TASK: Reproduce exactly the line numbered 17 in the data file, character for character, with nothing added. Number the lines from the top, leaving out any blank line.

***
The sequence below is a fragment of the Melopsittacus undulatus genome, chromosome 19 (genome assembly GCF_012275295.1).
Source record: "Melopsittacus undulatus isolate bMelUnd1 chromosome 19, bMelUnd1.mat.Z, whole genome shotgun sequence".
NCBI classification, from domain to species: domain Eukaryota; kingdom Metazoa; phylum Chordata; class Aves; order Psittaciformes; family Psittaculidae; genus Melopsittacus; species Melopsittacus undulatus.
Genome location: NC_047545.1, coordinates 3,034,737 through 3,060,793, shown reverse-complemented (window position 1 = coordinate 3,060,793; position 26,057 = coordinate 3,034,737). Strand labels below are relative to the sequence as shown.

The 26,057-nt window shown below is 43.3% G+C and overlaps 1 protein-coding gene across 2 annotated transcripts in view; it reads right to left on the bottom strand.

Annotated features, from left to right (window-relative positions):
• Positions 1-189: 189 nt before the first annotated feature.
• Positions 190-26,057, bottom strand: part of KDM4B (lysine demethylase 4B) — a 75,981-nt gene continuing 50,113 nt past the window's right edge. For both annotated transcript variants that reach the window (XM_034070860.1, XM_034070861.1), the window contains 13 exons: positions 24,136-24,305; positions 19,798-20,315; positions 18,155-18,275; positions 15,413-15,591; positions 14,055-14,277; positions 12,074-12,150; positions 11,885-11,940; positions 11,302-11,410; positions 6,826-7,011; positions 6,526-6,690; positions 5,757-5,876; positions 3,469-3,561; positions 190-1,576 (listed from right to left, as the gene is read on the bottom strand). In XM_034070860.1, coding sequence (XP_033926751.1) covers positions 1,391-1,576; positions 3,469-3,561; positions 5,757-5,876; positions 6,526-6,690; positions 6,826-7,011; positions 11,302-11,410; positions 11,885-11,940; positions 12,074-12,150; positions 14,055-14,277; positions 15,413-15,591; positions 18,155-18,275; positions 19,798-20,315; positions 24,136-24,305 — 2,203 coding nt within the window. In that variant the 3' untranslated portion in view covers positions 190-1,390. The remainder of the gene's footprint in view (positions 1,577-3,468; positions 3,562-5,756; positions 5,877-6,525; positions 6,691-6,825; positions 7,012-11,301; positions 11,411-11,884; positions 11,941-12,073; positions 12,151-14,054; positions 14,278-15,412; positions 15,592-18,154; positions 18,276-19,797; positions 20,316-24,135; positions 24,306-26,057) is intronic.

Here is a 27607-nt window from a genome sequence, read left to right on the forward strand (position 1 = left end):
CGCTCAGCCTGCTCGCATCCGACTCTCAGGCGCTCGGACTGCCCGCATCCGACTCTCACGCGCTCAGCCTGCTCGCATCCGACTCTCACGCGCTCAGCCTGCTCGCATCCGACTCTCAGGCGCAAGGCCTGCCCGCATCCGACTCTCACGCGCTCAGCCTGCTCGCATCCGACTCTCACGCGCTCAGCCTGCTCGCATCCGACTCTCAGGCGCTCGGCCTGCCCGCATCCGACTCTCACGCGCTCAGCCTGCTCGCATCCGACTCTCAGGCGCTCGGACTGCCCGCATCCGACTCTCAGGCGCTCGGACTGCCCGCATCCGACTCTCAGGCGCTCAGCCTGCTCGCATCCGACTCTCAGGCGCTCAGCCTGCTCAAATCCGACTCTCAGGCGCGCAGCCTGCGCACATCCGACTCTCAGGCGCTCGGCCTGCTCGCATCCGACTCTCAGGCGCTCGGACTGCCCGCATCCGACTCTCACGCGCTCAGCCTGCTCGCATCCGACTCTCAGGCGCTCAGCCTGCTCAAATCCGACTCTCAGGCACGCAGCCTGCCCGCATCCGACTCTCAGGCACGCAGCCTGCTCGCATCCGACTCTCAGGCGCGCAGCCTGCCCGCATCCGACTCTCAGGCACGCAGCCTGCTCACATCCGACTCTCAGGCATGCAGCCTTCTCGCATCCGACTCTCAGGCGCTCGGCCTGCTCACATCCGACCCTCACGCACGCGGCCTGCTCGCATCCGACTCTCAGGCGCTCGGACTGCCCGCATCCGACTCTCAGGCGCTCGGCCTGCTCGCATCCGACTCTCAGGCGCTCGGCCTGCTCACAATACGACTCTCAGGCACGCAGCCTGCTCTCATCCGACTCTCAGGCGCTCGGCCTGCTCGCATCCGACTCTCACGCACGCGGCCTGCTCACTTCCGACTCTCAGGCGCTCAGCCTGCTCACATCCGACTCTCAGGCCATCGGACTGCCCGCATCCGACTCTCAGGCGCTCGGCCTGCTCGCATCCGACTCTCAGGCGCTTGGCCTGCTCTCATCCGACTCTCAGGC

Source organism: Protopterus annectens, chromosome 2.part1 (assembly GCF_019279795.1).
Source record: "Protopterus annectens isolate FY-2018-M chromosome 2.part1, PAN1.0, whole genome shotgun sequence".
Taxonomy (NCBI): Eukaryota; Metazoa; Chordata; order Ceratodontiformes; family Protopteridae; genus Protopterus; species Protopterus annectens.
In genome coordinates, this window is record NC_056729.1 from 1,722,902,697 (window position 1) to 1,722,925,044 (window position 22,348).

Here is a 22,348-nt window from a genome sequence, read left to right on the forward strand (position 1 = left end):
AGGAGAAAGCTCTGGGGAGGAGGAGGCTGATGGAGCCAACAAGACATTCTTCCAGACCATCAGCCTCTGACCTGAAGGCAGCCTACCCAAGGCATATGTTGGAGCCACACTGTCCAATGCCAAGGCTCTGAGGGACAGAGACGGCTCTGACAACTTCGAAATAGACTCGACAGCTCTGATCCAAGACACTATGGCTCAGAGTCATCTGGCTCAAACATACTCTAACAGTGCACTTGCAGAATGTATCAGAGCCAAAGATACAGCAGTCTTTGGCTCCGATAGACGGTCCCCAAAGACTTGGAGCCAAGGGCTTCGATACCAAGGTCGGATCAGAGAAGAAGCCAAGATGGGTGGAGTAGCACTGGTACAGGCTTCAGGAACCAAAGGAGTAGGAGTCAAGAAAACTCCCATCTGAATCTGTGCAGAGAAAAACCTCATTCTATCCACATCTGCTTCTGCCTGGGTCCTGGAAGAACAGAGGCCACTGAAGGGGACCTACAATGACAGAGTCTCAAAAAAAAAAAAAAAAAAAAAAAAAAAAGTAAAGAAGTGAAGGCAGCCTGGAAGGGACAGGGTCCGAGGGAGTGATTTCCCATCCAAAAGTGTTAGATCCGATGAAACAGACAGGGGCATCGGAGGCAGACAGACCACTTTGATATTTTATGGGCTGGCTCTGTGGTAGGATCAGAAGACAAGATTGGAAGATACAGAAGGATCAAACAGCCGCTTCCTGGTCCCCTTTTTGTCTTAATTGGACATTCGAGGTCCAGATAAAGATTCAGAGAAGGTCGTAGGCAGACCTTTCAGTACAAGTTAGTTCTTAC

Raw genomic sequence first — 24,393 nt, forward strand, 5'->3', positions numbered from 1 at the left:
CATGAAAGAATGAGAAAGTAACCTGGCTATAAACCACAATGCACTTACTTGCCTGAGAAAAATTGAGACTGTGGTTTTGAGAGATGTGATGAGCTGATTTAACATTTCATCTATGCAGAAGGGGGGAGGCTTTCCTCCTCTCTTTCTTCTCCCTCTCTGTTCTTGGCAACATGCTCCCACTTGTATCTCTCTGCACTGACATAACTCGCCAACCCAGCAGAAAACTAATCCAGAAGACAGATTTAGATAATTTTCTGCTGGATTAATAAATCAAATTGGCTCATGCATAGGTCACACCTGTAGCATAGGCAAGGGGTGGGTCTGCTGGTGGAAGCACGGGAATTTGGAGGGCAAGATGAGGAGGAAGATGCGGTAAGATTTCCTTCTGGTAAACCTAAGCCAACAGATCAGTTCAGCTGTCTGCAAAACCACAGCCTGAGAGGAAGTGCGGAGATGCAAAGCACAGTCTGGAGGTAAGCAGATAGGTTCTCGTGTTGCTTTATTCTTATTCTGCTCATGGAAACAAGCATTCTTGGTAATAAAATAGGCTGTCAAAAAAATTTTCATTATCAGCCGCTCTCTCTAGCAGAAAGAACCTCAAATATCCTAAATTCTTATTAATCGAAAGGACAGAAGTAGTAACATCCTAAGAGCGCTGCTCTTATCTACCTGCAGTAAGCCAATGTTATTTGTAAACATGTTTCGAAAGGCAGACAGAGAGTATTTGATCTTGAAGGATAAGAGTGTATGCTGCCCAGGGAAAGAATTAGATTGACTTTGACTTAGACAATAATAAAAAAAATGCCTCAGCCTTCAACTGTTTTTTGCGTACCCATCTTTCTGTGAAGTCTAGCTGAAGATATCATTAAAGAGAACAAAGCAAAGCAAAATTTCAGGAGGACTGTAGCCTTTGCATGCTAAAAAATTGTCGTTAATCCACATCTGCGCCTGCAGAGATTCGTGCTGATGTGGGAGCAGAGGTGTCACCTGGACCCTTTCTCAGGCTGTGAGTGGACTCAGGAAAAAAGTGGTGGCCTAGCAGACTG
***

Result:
Raw genomic sequence first — 24,393 nt, forward strand, 5'->3', positions numbered from 1 at the left: